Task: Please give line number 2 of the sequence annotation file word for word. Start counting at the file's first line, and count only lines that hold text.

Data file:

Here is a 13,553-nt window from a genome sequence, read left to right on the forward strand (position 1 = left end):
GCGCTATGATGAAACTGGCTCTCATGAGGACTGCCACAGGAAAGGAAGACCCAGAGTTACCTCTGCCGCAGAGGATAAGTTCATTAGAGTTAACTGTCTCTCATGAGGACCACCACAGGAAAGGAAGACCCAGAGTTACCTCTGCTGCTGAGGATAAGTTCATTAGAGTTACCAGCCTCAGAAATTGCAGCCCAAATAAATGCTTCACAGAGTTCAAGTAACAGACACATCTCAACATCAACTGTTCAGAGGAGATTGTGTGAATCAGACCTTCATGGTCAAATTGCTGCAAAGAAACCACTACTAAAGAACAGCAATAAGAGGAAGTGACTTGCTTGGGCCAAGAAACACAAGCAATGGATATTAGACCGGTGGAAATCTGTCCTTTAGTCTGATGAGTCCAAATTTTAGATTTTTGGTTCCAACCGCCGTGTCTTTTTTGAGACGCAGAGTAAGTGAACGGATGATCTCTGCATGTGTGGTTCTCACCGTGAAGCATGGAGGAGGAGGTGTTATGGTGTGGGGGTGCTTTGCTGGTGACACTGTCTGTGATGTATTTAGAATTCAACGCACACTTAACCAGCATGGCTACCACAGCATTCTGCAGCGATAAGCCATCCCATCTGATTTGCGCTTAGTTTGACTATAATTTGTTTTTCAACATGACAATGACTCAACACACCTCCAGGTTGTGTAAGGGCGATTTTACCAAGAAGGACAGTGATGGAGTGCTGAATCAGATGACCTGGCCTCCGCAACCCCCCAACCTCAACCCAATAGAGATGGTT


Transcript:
GCGCTATGATGAAACTGGCTCTCATGAGGACTGCCACAGGAAAGGAAGACCCAGAGTTACCTCTGCCGCAGAGGATAAGTTCATTAGAGTTAACTGTCTCTCATGAGGACCACCACAGGAAAGGAAGACCCAGAGTTACCTCTGCTGCTGAGGATAAGTTCATTAGAGTTACCAGCCTCAGAAATTGCAGCCCAAATAAATGCTTCACAGAGTTCAAGTAACAGACACATCTCAACATCAACTGTTCAGAGGAGATTGTGTGAATCAGACCTTCATGGTCAAATTGCTGCAAAGAAACCACTACTAAAGAACAGCAATAAGAGGAAGTGACTTGCTTGGGCCAAGAAACACAAGCAATGGATATTAGACCGGTGGAAATCTGTCCTTTAGTCTGATGAGTCCAAATTTTAGATTTTTGGTTCCAACCGCCGTGTCTTTTTTGAGACGCAGAGTAAGTGAACGGATGATCTCTGCATGTGTGGTTCTCACCGTGAAGCATGGAGGAGGAGGTGTTATGGTGTGGGGGTGCTTTGCTGGTGACACTGTCTGTGATGTATTTAGAATTCAACGCACACTTAACCAGCATGGCTACCACAGCATTCTGCAGCGATAAGCCATCCCATCTGATTTGCGCTTAGTTTGACTATAATTTGTTTTTCAACATGACAATGACTCAACACACCTCCAGGTTGTGTAAGGGCGATTTTACCAAGAAGGACAGTGATGGAGTGCTGAATCAGATGACCTGGCCTCCGCAACCCCCCAACCTCAACCCAATAGAGATGGTT